|

East: Rejecting the R-word

BY KRISTEN EAST | MARCH 06, 2014 5:00 AM

SocialTwist Tell-a-Friend

I never quite understood that my brother had a learning disability until someone called him a retard within earshot.

I swiveled around on the heels of my feet that one day many years ago, wanting to clock this guy square in the jaw. No physical action was taken, because I was no older than 12 at the time, but I vividly remember the moment for its significance.

Up until that moment, I hardly noticed when the R-word was used recreationally among my friends and my peers. I hardly noticed when the word was used as a synonym for stupid, idiot, moron, loser, etc. It wasn’t until the very moment that the word was used to describe my brother, after he was unable to follow directions as clearly as the person before him, that I felt a pang of uncontrollable anger.

The person who uttered the word was someone I had gone to church with my whole life, someone who knew my family pretty well — someone I hadn’t expected to be so hurtful.

While I kept it together, my fists remained clenched, my jaw tight. The word wasn’t used with the intention of hurting me, and I don’t think my brother even acknowledged that the word was directed toward him. But that wasn’t the point. How could someone, anyone really, reduce my brother to being nothing more than his disability? And, reduced to nothing more than his disability by way of an archaic, misused, and derogatory word.

My brother isn’t defined by his disability, and he certainly isn’t a “retard.”

Neither are the more than 1 million other Americans who also have intellectual disabilities.

Thankfully, there are campaigns to end the hurtful and derogatory use of the word “retard.” The national Spread the Word to End the Word campaign — an effort spearheaded by Special Olympics and Best Buddies, among other supporters — observed its annual day of awareness on Wednesday. The campaign, started in 2009, seeks to inform others about people who have intellectual disabilities and pledge to have people stop using it.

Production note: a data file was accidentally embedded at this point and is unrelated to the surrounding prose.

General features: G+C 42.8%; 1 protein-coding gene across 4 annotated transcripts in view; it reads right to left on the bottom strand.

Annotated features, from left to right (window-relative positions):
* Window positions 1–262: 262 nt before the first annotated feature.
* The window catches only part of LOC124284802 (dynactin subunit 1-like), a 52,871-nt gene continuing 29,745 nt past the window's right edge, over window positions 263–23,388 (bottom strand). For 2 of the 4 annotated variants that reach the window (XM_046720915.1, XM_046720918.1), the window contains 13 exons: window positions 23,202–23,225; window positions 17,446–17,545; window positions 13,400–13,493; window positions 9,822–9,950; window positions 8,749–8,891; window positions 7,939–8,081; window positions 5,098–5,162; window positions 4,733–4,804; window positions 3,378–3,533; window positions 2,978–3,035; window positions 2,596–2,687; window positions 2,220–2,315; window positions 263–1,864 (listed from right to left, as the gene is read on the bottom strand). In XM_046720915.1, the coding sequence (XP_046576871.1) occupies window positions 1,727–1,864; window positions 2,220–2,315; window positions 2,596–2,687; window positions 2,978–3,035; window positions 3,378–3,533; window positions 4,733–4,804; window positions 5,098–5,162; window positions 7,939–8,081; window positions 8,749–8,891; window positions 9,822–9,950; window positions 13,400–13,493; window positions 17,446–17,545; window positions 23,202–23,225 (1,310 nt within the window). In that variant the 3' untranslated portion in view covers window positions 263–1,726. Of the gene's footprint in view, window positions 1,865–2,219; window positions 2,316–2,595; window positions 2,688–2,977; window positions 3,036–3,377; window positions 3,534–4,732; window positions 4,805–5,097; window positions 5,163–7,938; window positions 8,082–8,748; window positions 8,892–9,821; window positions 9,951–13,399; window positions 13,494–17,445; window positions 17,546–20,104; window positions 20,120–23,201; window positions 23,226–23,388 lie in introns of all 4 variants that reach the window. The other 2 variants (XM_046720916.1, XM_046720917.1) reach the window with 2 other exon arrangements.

In recent years, state and national leaders have enacted legislation to support this same idea.

Both state and national campaigns have made strides in recent years to change the terminology for Americans with disabilities. President Obama signed Rosa’s Law in 2010. The law replaces several instances of “mental retardation” with “intellectual disability.”

Iowa Assistant Senate Majority Leader Amanda Ragan, D-Mason City, introduced a very similar law in Iowa in 2012. The law also called for the replacement of “mental retardation” with “intellectual disability” on most references. State officials at the time said the change was about modernizing language. The bill passed unanimously in the Iowa Senate and House, and Gov. Terry Branstad signed the law almost two years ago, in March 2012.

While government officials recognize the need for change, there’s still more that must be done in order to persuade those who don’t yet see the harm behind using the word “retard.”

Legislation only goes so far if we as a society are unwilling to change our everyday language.


In today's issue:





 
Privacy Policy (8/15/07) | Terms of Use (4/28/08) | Content Submission Agreement (8/23/07) | Copyright Compliance Policy (8/25/07) | RSS Terms of Use

Copyright © The Daily Iowan, All Rights Reserved.